It’s like the ring that floats in the middle, it looks like a dreamcatcher, a big dream catcher and it has a ring in the middle and so the thrower will go under hand, and we just throw balls through that little circle whiffle balls, golf whiffle ball sized balls, and they only swing if it goes through the ring.
Joey Myers 18:09
If it goes outside the ring, they don’t swing so a little bit of strike zone awareness and at the end we would do whiffle ball, we would play whiffle ball games, so we play their Home Run Derby or we play an actual game where they play against each other and got to get each other out and stuff like that but whiffle ball, what happened to that?
What ever happened to playing Whiffle Ball in the street, and can kids learn anything from video games?
Mark Gonzalez 18:27
The funny story is that I was always a good opposite field hitter growing up and the reason why I was a good opposite field hitter because I was left-handed and right field was closed in our neighborhood.
Mark Gonzalez 18:38
You just have to figure stuff out on your own but those MLB games right now and this is sort of like a point enter your kid’s life where they are, and my kid plays a lot of MLB like the show, the game or whatever it is, but it’s so good now if you’re really paying attention, you can really get a lot of lessons there in terms of pitching sequences.
Mark Gonzalez 18:41
If you’re paying attention and as a dad you can kind of point out a little bit of things, you can get a lot of really good information from those video games because it tries to follow normal pitch sequencing so if you’re going low outside soft you can kind of come back up and in …
Joey Myers 19:28
I agree, that’s a great how to hit a baseball point. I think that’s how some of us learn the game just growing up even though it wasn’t quite as complex as like you said now, the games are so lifelike now and the sequencing so lifelike, whereas back in the day, it was almost 2D, we’re seeing 3D on these video games, right?
Joey Myers 19:47
But you’re still learning the rules of the game. We got Wii during COVID so that keep them active and stuff like that in the house. They have that baseball game with the Wii which they have the weird faces and the bodies that seem to be floating, big heads that float on top of the bodies.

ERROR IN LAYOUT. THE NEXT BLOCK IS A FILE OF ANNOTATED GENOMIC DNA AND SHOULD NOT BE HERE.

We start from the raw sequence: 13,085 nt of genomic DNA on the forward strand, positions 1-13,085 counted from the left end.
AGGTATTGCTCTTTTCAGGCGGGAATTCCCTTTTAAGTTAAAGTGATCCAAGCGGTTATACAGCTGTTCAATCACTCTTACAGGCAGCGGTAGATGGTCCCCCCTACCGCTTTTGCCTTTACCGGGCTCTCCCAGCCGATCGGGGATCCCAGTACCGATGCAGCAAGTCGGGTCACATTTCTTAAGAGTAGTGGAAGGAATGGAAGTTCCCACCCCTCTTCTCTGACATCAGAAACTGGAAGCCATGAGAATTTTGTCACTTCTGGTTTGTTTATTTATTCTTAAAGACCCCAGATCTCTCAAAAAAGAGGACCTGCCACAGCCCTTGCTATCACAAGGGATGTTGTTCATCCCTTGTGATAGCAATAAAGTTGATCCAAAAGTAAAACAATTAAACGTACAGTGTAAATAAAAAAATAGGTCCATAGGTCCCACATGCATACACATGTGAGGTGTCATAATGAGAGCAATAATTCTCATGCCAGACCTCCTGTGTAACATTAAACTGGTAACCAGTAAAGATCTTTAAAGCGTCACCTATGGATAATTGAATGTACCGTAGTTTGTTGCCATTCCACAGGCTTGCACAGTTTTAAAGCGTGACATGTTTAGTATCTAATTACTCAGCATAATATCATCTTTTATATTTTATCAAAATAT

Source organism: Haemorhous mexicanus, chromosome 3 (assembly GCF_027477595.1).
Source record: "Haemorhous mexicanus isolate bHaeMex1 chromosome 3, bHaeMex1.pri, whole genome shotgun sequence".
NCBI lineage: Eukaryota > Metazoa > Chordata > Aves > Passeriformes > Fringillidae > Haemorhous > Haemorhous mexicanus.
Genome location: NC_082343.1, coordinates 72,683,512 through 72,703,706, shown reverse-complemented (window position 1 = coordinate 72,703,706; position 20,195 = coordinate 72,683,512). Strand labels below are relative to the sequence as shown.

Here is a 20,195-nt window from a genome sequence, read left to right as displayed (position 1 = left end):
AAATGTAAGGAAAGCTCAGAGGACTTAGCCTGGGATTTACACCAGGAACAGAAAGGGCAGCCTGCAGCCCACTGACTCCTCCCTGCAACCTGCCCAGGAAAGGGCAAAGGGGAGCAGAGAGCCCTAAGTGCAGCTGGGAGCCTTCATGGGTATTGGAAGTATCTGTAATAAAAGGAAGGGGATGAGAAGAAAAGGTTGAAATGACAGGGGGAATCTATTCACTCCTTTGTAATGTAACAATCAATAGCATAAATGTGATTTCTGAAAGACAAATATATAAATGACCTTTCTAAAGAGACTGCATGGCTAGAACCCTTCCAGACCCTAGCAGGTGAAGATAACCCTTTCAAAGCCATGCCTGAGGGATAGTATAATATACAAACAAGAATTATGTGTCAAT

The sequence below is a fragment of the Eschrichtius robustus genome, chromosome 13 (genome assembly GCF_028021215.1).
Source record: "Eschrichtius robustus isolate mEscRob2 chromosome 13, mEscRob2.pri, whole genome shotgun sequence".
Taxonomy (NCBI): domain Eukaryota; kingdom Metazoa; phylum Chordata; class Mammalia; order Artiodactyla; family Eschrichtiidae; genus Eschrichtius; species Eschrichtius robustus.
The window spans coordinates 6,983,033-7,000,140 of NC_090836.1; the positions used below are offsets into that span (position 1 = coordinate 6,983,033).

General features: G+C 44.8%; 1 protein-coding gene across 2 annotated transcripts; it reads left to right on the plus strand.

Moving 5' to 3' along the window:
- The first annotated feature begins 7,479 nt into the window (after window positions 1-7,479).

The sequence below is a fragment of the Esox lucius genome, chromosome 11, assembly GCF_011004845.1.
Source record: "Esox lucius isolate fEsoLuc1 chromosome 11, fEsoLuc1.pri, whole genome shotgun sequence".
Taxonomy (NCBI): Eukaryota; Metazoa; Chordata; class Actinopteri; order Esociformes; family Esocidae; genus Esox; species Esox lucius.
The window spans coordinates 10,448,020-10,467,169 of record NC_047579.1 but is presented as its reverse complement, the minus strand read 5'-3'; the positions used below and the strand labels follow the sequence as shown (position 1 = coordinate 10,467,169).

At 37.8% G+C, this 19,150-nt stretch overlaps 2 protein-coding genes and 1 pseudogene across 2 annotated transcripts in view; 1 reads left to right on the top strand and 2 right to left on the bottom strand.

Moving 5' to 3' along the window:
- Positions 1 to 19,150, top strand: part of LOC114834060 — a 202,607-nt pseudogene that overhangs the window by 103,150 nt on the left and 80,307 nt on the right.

Joey Myers 20:06
You learn what the rules are, you can’t go back to the base at least in those video games, and we got to get ahead of the runner. If they hit it in the gap, well, you’re not going to get that player out at first, so you got to get it in either the second or the third, to be able to get them off, that was my thing in the outfield.
Joey Myers 20:27
We were always about cutting off that extra base. If a guy headed to the wall, you got to make sure you get to it and get it to your cut off guys so that they can either throw it to third if they’re fast and try and break for third, or you can get him in second or whatnot.
Joey Myers 20:41
I love that. It’s a great point about the video games.
What things have you guys been doing on the recruiting side?
Joey Myers 20:43
I have a question, so you guys are in the recruiting side right now. Junior year, that’s a great year to start the recruiting process. For some of those dads out there that may be freshmen, they got freshmen, sophomores, you mentioned that Atticus has been putting his stuff out on social media video and things like that. What things have you guys been doing on the recruiting side?
Mark Gonzalez 21:05
Well, one of the things, I kind of try to use this as a sort of developmental process in terms of life skills. I started off by sitting Atticus down and trying to go over, okay, well, why don’t you send some emails to coaches at universities that you think meet your skill set, and I was pretty laid back in terms of getting to some basic points, but I wasn’t writing his emails.
Mark Gonzalez 21:36
He sent some horrible emails, that’s how you’re going to learn. One day you’re going to be going out looking for a job and you need the skill of how to communicate and writing to sort of potential employers and recruiting is very much similar.
Mark Gonzalez 21:55
You are writing to future college coaches, and you want to put your best self forward, you want to show yourself to be a smart person, a person of good character, you want to show your baseball abilities, and you want to show that you’re interested in that college.
Mark Gonzalez 22:13
Now, he writes good emails, and he texts back and forth with the particular coaches, and guess what, I’m not involved.